‘Have You Heard?’ A new pilot stands up to modern slavery in the Nigerian community

A new pilot campaign has been launched to help tackle modern slavery within the Nigerian community in the UK. It focuses on helping those trapped in domestic slavery, where victims are typically kept against their will, mistreated and forced to work long hours with no pay.

The short film, developed in partnership with the Salvation Army and child protection charity AFRUCA, was launched to highlight how incidents of domestic slavery are happening under the radar in Nigerian communities across the UK, and to empower communities to report concerns confidentially and anonymously to the Modern Slavery Helpline.

There are an estimated 10,000-13,000 victims of modern slavery in the UK today.   No community is immune; we have encountered modern-day slavery in nail bars, car washes, on fishing boats and farms and in people’s homes.   Nigeria remains one of the UK’s major source countries for victims of Modern Slavery, including human trafficking.

The ‘Have You Heard?’ film, produced by award-winning Nigerian film maker Ogo Okpue, demonstrates the devastating impact of being held as a domestic slave (also known as illegal house help), and underlines the potential consequences for perpetrators and the specialist support available to victims.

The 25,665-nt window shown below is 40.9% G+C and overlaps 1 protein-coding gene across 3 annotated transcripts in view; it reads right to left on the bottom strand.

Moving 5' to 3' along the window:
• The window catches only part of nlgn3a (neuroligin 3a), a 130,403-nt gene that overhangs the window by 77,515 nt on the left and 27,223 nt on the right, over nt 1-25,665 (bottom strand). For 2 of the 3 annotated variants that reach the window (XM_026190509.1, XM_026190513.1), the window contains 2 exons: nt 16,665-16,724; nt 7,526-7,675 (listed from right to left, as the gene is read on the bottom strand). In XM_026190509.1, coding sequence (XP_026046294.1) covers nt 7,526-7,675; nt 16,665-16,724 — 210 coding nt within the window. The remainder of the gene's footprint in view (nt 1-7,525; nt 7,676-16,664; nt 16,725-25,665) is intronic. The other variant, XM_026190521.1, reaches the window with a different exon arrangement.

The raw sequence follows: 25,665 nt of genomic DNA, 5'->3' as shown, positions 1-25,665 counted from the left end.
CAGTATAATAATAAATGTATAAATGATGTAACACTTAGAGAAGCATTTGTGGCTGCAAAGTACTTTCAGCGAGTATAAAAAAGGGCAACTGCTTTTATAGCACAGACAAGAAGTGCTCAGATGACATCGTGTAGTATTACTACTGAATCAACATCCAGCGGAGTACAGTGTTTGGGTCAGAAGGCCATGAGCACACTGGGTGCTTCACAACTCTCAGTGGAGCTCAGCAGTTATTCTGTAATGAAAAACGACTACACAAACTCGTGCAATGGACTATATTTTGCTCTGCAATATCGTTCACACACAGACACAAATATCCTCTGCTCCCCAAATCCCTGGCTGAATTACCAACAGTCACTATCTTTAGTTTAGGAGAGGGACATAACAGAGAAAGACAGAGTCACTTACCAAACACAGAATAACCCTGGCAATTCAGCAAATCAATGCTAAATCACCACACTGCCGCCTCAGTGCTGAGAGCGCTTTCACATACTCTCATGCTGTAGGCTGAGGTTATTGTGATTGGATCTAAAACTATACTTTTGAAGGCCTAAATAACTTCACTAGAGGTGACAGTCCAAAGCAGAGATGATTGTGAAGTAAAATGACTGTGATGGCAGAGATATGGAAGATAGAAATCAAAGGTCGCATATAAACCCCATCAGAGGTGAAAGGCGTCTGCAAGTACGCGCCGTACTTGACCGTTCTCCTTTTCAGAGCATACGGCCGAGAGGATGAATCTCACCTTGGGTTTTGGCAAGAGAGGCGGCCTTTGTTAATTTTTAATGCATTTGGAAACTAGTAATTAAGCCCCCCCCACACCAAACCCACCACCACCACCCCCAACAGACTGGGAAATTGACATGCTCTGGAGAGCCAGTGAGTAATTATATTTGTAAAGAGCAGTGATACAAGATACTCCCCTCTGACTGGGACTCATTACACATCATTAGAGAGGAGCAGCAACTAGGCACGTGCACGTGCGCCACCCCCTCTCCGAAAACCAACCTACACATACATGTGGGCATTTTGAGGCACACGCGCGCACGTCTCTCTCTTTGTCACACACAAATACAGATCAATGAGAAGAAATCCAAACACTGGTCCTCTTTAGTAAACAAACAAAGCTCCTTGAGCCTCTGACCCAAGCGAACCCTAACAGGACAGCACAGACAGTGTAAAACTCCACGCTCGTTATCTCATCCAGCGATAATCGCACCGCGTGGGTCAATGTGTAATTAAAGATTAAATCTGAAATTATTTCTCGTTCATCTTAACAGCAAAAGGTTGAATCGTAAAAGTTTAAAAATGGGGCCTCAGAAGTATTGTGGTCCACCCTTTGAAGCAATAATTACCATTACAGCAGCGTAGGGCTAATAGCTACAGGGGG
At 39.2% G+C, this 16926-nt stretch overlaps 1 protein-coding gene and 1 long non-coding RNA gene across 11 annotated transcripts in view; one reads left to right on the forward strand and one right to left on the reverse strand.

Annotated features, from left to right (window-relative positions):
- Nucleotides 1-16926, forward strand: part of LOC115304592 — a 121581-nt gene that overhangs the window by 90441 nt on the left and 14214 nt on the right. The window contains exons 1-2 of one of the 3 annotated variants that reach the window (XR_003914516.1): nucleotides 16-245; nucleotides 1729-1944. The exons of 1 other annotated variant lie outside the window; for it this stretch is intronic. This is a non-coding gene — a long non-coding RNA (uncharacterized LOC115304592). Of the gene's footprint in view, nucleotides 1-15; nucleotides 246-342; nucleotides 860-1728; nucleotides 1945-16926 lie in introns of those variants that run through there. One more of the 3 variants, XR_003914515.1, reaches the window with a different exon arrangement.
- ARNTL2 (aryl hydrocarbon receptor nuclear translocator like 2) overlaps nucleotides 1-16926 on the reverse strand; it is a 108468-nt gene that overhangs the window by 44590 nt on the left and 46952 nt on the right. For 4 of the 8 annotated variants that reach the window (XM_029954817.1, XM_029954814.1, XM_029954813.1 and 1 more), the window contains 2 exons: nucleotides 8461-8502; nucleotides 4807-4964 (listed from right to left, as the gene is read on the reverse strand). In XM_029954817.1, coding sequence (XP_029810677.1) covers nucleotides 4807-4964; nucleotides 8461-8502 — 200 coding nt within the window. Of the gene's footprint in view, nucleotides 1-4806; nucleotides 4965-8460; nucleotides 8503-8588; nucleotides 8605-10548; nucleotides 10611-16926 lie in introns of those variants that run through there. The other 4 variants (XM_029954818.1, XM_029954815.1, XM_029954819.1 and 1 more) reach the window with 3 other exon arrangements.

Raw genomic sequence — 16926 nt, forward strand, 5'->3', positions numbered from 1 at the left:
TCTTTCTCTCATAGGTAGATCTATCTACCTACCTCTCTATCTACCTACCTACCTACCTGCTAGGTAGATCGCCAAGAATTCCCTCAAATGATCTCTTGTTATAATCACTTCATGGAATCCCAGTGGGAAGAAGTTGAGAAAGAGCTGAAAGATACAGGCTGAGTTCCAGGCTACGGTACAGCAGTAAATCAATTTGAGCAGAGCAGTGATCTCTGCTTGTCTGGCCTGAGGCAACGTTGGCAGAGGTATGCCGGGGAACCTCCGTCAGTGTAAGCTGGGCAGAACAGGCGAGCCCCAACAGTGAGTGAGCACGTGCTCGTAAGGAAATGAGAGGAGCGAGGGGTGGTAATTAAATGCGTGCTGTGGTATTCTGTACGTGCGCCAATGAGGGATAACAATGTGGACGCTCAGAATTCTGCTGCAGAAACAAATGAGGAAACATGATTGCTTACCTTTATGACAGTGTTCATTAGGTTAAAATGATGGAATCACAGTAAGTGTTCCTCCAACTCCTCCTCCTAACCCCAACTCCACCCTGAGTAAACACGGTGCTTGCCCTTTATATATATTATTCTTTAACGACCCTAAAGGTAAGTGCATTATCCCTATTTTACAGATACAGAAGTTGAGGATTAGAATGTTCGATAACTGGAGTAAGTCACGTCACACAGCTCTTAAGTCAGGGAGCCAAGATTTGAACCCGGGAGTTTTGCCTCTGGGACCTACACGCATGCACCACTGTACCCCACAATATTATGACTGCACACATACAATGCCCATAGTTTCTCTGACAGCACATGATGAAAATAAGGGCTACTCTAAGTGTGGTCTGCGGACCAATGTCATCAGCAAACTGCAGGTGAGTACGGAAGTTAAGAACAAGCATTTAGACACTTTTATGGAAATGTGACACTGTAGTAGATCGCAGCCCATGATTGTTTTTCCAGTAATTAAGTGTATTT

Young Nigerian women are particularly at risk – one such victim is Glory*. Thirteen-year-old Glory was trafficked to the UK from Nigeria by a woman, who told her mother she could have a better life in London. In reality, she was forced to work between 6am and 9pm, and often much later. Glory was shouted at and beaten for incidents as minor as not realising her Madame had finished her cup of tea, and the frequency of the beatings increased as time went on. Sometimes her Madame’s husband would visit Glory in the night and sexually assault her[i].

Anne Read, Director of Anti-Trafficking and Modern Slavery at The Salvation Army said:

Have You Heard? brings a very hidden crime to the surface, and drives the message home that it’s the responsibility of all of us to spot the signs that someone is being kept in unfair conditions and report it. It may be a crime that happens behind closed doors, but the signs are out there – we just need to look for them and do something about it. People should feel confident that anything suspicious they report will be acted on, and anyone rescued from this kind of exploitation will receive the specialist support they need from The Salvation Army and our partners.”

To report concerns, seek advice or get help, call the confidential UK Modern Slavery Helpline on 08000 121 700, or visit the website at www.modernslaveryhelpline.org.

The Have You Heard? film is available at http://bit.ly/2nhxL0i.

 

(*Name changed to protect victim’s identity)

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